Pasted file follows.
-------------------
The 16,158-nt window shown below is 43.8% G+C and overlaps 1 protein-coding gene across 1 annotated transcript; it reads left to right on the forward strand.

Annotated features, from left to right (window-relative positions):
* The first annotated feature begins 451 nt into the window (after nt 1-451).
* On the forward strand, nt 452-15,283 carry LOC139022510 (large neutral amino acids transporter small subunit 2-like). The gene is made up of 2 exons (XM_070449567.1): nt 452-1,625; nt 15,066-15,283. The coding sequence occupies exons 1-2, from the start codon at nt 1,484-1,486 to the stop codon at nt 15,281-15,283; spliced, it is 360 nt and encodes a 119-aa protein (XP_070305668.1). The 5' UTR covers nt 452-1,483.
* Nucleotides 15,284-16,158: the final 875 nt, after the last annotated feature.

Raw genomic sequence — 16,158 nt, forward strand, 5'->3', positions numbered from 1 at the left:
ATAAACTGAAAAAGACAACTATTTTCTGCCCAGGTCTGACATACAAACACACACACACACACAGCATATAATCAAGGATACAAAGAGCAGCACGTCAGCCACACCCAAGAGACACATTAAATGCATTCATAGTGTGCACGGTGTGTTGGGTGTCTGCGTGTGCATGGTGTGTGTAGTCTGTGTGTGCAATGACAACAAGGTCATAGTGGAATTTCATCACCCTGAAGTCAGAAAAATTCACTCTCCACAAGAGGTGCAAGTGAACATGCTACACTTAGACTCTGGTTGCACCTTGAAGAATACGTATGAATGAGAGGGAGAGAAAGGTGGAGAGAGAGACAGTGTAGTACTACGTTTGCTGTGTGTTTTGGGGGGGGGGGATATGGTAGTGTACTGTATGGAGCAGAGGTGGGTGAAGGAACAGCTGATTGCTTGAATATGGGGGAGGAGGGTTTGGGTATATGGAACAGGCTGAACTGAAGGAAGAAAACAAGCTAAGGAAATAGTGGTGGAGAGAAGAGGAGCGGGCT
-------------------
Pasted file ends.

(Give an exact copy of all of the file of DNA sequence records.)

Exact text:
The 16,158-nt window shown below is 43.8% G+C and overlaps 1 protein-coding gene across 1 annotated transcript; it reads left to right on the forward strand.

Annotated features, from left to right (window-relative positions):
* The first annotated feature begins 451 nt into the window (after nt 1-451).
* On the forward strand, nt 452-15,283 carry LOC139022510 (large neutral amino acids transporter small subunit 2-like). The gene is made up of 2 exons (XM_070449567.1): nt 452-1,625; nt 15,066-15,283. The coding sequence occupies exons 1-2, from the start codon at nt 1,484-1,486 to the stop codon at nt 15,281-15,283; spliced, it is 360 nt and encodes a 119-aa protein (XP_070305668.1). The 5' UTR covers nt 452-1,483.
* Nucleotides 15,284-16,158: the final 875 nt, after the last annotated feature.

Raw genomic sequence — 16,158 nt, forward strand, 5'->3', positions numbered from 1 at the left:
ATAAACTGAAAAAGACAACTATTTTCTGCCCAGGTCTGACATACAAACACACACACACACACAGCATATAATCAAGGATACAAAGAGCAGCACGTCAGCCACACCCAAGAGACACATTAAATGCATTCATAGTGTGCACGGTGTGTTGGGTGTCTGCGTGTGCATGGTGTGTGTAGTCTGTGTGTGCAATGACAACAAGGTCATAGTGGAATTTCATCACCCTGAAGTCAGAAAAATTCACTCTCCACAAGAGGTGCAAGTGAACATGCTACACTTAGACTCTGGTTGCACCTTGAAGAATACGTATGAATGAGAGGGAGAGAAAGGTGGAGAGAGAGACAGTGTAGTACTACGTTTGCTGTGTGTTTTGGGGGGGGGGGATATGGTAGTGTACTGTATGGAGCAGAGGTGGGTGAAGGAACAGCTGATTGCTTGAATATGGGGGAGGAGGGTTTGGGTATATGGAACAGGCTGAACTGAAGGAAGAAAACAAGCTAAGGAAATAGTGGTGGAGAGAAGAGGAGCGGGCT